No tax talk, please, say charter reviewers
By Jim Casey, Peninsula Daily News
May 11, 2007
PORT ANGELES, WA- The Clallam County Charter Review Commission wants more opinions from more people - but not on all topics, thank you.
While commissioners can't outright refuse to listen to any idea, they'd rather not hear about requiring referendums on new taxes.
That's probably all right because most taxes are immune from referendums, thanks to state law.
Commissioners on Monday still wrangled, though, over including the topic on a list of questions they'll pose to citizens at the commission's next three meetings.
In the end, they decided to exclude this query from the opinion-provoking questions they'd like people to answer:
"Should the Charter Review Commission consider an amendment to require a vote of the people on any NEW taxes?"
Commissioner David Cummins explained "new" as "something that's never been taxed before.
"I'm looking at special programs, new programs," he said.
About a year ago, Cummins unsuccessfully challenged the county's newest tax increase, a one-tenth of 1 percent boost in the sales tax to fund new mental health and drug dependency programs.
Question is stricken
Commissioner Norma Turner accused Cummins of trying to strangle new ideas.
"You want to tie the hands of the [county] commissioners," she said.
Turner soon moved that the question be stricken from a list that will be circulated to Clallam County media, civic groups and service clubs.
The Clallam County Charter - which the 15 elected commissioners are inspecting with an eye to changes - presently forbids referendums on taxes and capital spending.
Furthermore, state law also protects taxes the state Legislature authorizes county commissioners to enact, said Mark Nichols, deputy prosecuting attorney.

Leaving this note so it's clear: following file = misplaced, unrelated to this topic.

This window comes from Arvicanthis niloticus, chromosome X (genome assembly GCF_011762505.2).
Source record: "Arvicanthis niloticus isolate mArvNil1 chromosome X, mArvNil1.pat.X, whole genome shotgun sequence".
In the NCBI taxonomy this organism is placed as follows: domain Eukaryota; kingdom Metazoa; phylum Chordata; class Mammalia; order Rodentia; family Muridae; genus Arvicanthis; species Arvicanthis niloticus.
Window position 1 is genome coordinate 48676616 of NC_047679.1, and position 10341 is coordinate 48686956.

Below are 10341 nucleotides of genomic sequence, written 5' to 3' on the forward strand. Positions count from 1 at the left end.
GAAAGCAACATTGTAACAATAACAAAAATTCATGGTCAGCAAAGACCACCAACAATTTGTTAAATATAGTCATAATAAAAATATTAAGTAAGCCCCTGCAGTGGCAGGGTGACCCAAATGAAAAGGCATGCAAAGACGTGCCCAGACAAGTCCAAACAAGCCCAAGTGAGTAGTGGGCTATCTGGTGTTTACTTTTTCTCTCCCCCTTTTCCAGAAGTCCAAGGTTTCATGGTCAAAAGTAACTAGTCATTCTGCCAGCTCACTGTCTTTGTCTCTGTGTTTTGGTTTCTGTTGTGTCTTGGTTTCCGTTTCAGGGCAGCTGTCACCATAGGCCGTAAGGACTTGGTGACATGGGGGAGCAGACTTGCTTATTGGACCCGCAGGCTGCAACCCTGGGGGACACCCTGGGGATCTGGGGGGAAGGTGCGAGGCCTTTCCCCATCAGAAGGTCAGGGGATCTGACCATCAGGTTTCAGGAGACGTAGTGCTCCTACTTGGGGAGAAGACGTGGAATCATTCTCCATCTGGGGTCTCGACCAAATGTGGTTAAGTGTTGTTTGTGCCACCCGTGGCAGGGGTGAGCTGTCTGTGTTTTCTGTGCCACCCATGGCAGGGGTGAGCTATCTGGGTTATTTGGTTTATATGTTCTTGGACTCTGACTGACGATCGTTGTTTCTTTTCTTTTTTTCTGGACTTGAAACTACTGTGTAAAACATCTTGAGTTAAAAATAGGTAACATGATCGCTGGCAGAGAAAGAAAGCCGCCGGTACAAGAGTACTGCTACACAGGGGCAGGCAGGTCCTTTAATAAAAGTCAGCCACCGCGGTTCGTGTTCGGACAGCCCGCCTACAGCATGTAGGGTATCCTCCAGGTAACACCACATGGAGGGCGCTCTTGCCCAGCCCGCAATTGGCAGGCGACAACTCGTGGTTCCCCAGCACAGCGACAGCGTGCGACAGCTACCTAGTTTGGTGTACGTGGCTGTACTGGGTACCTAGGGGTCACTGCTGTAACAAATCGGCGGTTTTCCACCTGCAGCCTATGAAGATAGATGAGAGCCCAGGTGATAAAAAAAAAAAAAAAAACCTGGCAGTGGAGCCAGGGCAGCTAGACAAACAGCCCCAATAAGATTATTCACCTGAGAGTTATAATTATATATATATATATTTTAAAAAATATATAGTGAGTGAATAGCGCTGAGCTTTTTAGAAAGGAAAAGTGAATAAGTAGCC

Cummins maintained, however, "What people are looking for is the opportunity to have a vote on a tax."
Nevertheless, charter commissioners voted 10 to 3 to delete the tax question.
Voting in the majority were Sue Erzen, Jim Pickett, Ken Wiersema, John Miller, Patti Morris, Terry Roth, Mickie Vail, Kris Grier, Tom Shindler and Turner.
Voting to keep the question were Sue Forde, Randy Simmons and Cummins.
Charter Commissioners Patti Adler and Rod Fleck were absent.
Other queries survive
Questions that survived the process include:
- Should the Clallam County Charter allow (not mandate) instant runoff voting, also known as ranked-choice voting?
- Should the charter limit campaign contributions and spending in county races?
- Is the current system of three elected county commissioners and an administrator whom they appoint adequate for the next 10 years? If not, how could it be improved?
- Should a Charter Review Commission be chosen again in 2012 and every eight years thereafter, corresponding with presidential elections? Currently, the charter calls for reviewers to be elected every five years.
- Should fewer signatures be needed to repeal the charter?
- Should charter review commissioners revise the language of initiatives, making them easier to understand and put on the ballot?
- Should the charter prohibit using eminent domain for private development?
Charter review commissioners will accept answers to these questions and other comments - even those about taxes and referendums - at meetings on May 21 in Sequim, June 4 in Port Angeles and June 18 in Forks,
For more information about the Charter Review Commission, minutes of its meetings and an e-mail link, visit the county commissioners' office in the Clallam County Courthouse or go to www.clallam.net.
Click on the "Charter Review Commission" link in the "Current Issues" list in the upper right corner of the Web page.
Reporter Jim Casey can be reached at 360-417-3538 or at firstname.lastname@example.org.